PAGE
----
Panel certifies Warmath recall petition
By PATRICK HALL, The Wilson Post
On first attempt the petition was rejected because Garrett had submitted the paperwork with the wrong Tennessee Code Annotated law referenced in the text. Garrett resubmitted the petition with corrections and it was unanimously certified.
The Election Commission will certify the form, not the content, said Phillip Warren, administrator of elections.
Warmath was present at the meeting and was unhappy with the fact that Garrett needs to only obtain 2,186 signatures to have a recall election placed on the ballot in August 2012.
Warren explained that according to TCA 2-5-151, the petition must be signed by 15 percent of the registered voters in Lebanon at the time of the petitions certification. Monday afternoon he pointed out there were 14,571 registered voters in the city and 2,186 is 15 percent of that number.
The number goes down every time I come here, Warmath said during the meeting.
Garrett has 75 days to get signatures for the petition and at that point in time, must return it to the Election Commission to certify all the signatures. Warren said they have to make sure all signers are registered voters in Lebanon and verify their addresses. The commission has 30 days to certify those details.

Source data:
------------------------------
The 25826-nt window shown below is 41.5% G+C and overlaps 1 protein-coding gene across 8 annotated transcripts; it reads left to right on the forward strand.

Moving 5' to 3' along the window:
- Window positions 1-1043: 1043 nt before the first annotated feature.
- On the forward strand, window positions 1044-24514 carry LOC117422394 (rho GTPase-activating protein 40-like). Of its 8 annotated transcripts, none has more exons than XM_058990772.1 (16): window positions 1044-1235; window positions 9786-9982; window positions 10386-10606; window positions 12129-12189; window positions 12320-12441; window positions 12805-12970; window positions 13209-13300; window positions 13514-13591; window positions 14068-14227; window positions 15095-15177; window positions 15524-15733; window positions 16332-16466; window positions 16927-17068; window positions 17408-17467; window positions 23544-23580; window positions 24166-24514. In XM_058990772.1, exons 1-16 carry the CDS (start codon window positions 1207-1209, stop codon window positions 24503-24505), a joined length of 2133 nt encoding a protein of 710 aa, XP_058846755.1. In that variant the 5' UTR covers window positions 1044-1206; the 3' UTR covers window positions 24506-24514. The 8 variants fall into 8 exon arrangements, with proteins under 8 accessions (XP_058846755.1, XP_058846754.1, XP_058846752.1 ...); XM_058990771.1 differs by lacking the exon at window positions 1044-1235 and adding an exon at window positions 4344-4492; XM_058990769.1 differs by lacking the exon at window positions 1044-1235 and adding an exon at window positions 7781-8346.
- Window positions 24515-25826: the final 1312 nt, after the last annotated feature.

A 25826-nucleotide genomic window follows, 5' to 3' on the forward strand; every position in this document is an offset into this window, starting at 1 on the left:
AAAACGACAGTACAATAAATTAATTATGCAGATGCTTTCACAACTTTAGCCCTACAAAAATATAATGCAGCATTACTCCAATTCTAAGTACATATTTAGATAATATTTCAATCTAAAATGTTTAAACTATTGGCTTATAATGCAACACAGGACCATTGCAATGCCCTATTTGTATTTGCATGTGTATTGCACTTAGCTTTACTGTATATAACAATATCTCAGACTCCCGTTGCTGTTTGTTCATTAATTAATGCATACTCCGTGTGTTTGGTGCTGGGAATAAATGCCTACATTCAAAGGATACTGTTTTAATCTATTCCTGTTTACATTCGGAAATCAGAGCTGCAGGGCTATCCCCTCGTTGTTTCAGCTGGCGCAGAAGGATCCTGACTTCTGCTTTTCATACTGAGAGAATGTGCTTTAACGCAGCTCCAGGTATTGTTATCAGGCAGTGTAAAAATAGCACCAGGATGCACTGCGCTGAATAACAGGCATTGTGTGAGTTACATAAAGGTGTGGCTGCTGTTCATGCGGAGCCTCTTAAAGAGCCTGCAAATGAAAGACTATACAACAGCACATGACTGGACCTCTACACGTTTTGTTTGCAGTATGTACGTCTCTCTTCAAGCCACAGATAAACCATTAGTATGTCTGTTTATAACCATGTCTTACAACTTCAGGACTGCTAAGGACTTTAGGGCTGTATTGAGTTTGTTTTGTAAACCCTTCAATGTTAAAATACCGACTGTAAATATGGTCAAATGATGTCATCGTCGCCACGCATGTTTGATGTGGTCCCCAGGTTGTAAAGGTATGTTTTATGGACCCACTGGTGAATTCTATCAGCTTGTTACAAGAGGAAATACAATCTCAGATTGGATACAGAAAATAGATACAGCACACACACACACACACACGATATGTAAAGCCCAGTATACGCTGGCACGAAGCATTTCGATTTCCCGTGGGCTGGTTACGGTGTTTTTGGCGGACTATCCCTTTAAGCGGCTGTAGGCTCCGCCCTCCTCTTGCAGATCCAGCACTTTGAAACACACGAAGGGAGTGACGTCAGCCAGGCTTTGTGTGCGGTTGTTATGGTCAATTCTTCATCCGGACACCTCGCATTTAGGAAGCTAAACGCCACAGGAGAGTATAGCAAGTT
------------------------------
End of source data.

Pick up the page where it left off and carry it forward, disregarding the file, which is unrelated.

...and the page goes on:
Its a complicated process, and it should be, Warren said.
He explained that anyone who signs the petition but chooses to remove their name will have eight days after the signatures are turned in to have it removed. The whole process could take up to 105 days.
While the petition may be signed by any registered voter in Lebanon, if placed on the ballot only voters in Ward 6 will be able to vote on whether to recall Warmath. She indicated displeasure with the fact that voters not living in her ward could force a recall election.
It looks like an at-large recall, Warmath said. I had more votes than that in my ward, she added, referring to the previous election.
Staff Writer Patrick Hall may be contacted at email@example.com.